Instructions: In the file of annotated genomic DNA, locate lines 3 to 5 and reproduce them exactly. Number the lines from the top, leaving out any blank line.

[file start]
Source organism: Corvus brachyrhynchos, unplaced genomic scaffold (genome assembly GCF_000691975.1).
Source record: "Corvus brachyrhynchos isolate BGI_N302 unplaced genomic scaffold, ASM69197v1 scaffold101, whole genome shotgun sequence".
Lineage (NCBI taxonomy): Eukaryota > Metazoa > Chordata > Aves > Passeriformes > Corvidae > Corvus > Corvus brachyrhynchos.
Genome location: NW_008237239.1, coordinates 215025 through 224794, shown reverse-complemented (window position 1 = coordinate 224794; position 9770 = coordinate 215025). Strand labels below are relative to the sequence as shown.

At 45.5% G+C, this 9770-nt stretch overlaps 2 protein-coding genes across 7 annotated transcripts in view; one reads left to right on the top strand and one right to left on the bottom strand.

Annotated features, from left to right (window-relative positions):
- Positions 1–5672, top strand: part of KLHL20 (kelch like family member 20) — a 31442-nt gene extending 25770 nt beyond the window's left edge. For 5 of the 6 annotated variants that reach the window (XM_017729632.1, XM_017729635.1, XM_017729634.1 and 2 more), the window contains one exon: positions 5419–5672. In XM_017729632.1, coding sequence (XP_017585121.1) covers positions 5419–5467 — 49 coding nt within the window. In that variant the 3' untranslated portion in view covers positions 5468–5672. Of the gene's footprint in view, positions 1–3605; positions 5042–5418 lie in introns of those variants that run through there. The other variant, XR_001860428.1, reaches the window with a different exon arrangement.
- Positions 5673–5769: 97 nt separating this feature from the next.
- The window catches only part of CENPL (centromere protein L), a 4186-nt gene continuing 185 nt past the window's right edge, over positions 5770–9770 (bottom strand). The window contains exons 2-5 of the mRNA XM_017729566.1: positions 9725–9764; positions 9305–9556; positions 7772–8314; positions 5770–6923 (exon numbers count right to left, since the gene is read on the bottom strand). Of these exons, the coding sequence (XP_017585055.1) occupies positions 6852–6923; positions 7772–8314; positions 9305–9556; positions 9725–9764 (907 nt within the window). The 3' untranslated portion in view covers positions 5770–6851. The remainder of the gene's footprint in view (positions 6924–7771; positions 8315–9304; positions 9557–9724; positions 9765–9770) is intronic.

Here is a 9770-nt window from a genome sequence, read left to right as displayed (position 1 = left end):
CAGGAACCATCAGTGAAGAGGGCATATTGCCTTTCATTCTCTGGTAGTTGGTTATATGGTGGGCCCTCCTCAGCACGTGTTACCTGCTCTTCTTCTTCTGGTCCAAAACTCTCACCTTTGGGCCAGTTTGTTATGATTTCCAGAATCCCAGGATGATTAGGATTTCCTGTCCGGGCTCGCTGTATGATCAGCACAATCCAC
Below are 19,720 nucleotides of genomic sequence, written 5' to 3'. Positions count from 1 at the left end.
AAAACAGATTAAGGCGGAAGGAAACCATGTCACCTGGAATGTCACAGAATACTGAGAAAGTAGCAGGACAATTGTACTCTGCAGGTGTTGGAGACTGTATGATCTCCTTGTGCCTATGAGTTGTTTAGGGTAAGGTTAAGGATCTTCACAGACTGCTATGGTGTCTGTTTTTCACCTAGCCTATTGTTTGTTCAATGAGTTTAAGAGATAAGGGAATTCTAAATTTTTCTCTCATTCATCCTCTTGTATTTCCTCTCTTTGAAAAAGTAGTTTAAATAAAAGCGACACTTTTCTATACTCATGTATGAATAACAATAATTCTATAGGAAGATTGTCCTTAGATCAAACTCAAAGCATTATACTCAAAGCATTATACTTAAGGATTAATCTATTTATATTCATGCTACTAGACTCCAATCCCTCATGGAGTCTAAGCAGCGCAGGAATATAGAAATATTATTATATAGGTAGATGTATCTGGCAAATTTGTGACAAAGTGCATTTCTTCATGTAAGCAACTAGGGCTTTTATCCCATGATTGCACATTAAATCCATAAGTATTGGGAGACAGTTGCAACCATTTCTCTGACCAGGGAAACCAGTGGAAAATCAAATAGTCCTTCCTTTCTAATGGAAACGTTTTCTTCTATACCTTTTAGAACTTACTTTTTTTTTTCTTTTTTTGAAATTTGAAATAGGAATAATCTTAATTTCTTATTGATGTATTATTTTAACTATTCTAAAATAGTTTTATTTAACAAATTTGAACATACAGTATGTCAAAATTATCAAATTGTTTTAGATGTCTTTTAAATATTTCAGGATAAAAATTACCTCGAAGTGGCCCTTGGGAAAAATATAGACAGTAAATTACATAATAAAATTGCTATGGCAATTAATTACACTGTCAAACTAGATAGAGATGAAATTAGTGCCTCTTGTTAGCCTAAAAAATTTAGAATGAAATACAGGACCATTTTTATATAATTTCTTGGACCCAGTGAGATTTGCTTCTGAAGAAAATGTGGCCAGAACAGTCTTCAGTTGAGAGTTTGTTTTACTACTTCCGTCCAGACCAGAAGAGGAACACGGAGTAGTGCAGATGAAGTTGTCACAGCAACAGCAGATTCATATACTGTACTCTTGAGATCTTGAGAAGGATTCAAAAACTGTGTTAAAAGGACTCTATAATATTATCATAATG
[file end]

Lineage (NCBI taxonomy): Eukaryota > Metazoa > Chordata > Aves > Passeriformes > Corvidae > Corvus > Corvus brachyrhynchos.
Genome location: NW_008237239.1, coordinates 215025 through 224794, shown reverse-complemented (window position 1 = coordinate 224794; position 9770 = coordinate 215025). Strand labels below are relative to the sequence as shown.

At 45.5% G+C, this 9770-nt stretch overlaps 2 protein-coding genes across 7 annotated transcripts in view; one reads left to right on the top strand and one right to left on the bottom strand.